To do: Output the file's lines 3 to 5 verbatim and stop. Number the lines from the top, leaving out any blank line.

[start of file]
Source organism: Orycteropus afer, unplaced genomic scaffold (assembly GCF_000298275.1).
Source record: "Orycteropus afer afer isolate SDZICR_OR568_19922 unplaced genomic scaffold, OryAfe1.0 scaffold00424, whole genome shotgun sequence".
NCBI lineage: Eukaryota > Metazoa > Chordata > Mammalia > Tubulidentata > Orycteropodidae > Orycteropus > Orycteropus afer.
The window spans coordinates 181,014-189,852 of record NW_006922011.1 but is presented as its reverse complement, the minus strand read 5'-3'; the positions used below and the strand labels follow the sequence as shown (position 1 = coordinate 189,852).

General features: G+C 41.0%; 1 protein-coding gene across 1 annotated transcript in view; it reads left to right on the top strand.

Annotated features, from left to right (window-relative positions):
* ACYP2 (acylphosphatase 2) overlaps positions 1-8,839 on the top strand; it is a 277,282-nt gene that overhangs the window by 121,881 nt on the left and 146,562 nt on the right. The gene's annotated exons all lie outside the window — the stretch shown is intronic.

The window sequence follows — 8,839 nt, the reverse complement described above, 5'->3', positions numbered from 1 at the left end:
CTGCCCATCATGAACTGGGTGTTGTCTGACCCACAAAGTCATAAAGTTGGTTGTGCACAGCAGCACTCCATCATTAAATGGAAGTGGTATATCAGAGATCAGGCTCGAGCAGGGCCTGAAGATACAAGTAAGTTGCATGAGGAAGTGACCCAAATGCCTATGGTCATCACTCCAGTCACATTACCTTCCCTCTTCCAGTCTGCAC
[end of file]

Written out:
NCBI lineage: Eukaryota > Metazoa > Chordata > Mammalia > Tubulidentata > Orycteropodidae > Orycteropus > Orycteropus afer.
The window spans coordinates 181,014-189,852 of record NW_006922011.1 but is presented as its reverse complement, the minus strand read 5'-3'; the positions used below and the strand labels follow the sequence as shown (position 1 = coordinate 189,852).

General features: G+C 41.0%; 1 protein-coding gene across 1 annotated transcript in view; it reads left to right on the top strand.